3. 3. Mary Jasperse Time: 10 minutes Lesson Activities Review/Hook: I will prompt the class to explain the Renaissance and then encourage them to think of a similar outburst of creativity in the United States. Teacher Input: I will direct students to the online webquest. The link is: 5 minutes http://zunal.com/webquest.php?w=217909. The directions are on the webquest, but we will go over general expectations such as appropriate time management. The students will be instructed that at the end of class they are to create a bubble map on https://bubbl.us/ for their chosen prompt and share it with a classmate for feedback after completing the webquest. Independent Practice: Each student will complete the webquest and worksheet available at: 45 minutes http://zunal.com/webquest.php?w=217909. Closure of the Lesson: After completing the webquest, each student will brainstorm ideas for his or her writing assignment and complete a bubble map on https://bubbl.us/. This will then be sent to me 15 minutes and a peer so that students can discuss ideas during the following class. As a class, we will discuss the timeline of the essays, i.e. when the first draft is due, etc. Evaluation/Assessment of Student Learning Summative: The worksheet will be graded on completion, accuracy (when applicable) and effort. Formative: Bubble maps will be reviewed to make sure students are on the right track. Supervising Teacher’s Signature: Student Teacher’s Signature: Plans for Individual Differences Early Finishers: Students that finish early can begin planning or outlining the essay that was listed at the end of the webquest. Late Finishers: Students that do not finish during class can finish the webquest and bubble map at home to turn in the next class period. Extension of Lesson: If students want to learn more about the Harlem Renaissance (which I really hope they do), I will direct them to the following sites: http://www.pbs.org/wnet/jimcrow/stories_events_harlem.html http://www.jcu.edu/harlem/. Additional texts, like the works of Zora Neale Hurston and Jean Toomer, are available in the library. Exceptionalities: The webquest includes a variety of different types of media: text, video, audio, and images. Also, students can work at their own paces. The bubble maps will help students gather their thoughts before writing their essays.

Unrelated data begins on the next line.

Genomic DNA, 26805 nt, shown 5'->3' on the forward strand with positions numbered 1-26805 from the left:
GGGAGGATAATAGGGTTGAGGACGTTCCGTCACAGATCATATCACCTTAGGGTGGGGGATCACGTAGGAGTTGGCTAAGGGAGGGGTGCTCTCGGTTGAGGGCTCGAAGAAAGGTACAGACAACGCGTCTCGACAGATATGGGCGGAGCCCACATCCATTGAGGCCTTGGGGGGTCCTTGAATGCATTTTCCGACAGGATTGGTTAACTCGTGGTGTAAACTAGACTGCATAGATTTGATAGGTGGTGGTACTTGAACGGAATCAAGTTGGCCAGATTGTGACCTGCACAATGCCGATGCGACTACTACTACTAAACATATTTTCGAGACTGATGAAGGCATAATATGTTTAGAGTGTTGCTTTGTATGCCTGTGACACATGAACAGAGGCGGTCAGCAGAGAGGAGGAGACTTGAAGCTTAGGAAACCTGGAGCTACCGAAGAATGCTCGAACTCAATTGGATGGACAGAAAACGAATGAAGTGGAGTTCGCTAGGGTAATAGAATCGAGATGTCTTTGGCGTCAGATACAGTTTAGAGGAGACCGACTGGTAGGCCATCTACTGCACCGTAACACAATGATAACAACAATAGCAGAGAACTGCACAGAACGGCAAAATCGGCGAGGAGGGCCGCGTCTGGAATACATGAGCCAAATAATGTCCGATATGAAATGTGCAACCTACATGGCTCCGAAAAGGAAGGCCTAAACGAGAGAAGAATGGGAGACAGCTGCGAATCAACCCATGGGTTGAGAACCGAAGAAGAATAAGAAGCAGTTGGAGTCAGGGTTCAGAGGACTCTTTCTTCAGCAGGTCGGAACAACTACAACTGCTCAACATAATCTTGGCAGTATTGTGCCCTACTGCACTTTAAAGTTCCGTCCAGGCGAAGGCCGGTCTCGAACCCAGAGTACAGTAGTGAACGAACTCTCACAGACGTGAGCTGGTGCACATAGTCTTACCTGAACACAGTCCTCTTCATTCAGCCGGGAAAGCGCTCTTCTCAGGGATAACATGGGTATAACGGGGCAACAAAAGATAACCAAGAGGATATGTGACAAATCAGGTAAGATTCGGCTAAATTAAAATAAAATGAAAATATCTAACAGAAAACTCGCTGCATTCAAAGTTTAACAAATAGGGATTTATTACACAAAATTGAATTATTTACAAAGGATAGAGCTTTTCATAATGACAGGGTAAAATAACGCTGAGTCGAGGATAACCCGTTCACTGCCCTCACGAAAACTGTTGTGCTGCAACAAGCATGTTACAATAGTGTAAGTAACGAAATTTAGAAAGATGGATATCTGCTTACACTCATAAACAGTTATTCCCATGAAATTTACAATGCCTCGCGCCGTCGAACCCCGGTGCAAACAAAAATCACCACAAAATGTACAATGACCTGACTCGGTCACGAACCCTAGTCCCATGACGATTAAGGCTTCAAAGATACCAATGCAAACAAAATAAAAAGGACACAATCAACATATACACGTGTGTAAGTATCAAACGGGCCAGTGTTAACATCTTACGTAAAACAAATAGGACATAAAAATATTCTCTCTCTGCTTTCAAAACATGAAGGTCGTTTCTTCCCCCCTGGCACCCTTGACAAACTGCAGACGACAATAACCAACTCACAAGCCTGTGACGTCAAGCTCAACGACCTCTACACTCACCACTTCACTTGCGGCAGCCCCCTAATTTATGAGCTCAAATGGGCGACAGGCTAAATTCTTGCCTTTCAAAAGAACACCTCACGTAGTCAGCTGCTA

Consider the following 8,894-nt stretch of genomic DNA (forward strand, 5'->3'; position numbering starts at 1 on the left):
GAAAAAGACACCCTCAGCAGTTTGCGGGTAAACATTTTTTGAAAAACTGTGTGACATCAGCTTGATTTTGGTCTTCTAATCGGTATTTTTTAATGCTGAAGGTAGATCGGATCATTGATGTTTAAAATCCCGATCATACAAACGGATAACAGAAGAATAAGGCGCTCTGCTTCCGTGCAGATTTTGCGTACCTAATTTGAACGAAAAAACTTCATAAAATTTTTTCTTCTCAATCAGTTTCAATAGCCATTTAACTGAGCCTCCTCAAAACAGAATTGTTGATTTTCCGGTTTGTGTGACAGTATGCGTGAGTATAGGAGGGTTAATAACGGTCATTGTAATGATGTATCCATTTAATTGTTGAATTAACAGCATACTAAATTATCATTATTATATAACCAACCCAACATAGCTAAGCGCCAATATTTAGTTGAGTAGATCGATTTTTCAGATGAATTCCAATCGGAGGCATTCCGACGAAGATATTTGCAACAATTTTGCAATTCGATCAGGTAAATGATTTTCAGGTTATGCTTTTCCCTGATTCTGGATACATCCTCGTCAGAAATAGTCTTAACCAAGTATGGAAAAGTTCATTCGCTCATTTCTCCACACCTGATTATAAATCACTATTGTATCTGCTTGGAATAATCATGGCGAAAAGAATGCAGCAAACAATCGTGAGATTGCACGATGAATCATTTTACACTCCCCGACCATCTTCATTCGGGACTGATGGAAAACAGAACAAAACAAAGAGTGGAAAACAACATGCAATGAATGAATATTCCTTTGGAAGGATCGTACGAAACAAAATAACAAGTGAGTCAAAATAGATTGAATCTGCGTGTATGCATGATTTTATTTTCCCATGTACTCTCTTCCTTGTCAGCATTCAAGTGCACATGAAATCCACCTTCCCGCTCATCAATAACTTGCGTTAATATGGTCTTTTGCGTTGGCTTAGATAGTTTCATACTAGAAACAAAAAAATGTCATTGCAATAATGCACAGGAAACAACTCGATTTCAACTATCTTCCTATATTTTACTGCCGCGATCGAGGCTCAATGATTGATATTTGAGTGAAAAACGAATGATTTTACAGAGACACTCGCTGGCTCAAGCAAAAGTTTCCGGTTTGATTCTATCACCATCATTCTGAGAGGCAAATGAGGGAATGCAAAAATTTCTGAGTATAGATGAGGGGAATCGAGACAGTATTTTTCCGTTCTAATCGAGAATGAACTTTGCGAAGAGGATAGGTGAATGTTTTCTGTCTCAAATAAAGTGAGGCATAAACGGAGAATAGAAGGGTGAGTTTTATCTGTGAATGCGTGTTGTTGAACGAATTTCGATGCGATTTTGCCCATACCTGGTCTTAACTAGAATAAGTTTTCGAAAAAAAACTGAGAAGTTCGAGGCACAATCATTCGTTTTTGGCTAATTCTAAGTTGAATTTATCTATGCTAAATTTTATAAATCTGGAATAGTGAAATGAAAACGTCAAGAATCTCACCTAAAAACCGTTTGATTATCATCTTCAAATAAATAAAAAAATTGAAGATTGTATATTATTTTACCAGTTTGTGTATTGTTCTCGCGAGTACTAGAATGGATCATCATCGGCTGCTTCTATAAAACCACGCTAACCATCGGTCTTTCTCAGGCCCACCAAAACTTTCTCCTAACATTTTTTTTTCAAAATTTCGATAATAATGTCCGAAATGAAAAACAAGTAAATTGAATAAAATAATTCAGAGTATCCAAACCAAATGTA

4. 4. Mary Jasperse English Language Learners: Students struggling with English can partner with another student if they choose to. The multimedia information should help foster understanding for some aspects of the assignment. I will be available to help explain the essay that is assigned at the end. 21st Century Skills: The entire assignment utilizes internet resources. Students have access to a wide variety of sources. Furthermore, students are able to share brainstorming with me and their peers which will greatly help in the editing process. Learning Styles/Preferences: Visual, verbal, and auditory styles are utilized in this lesson.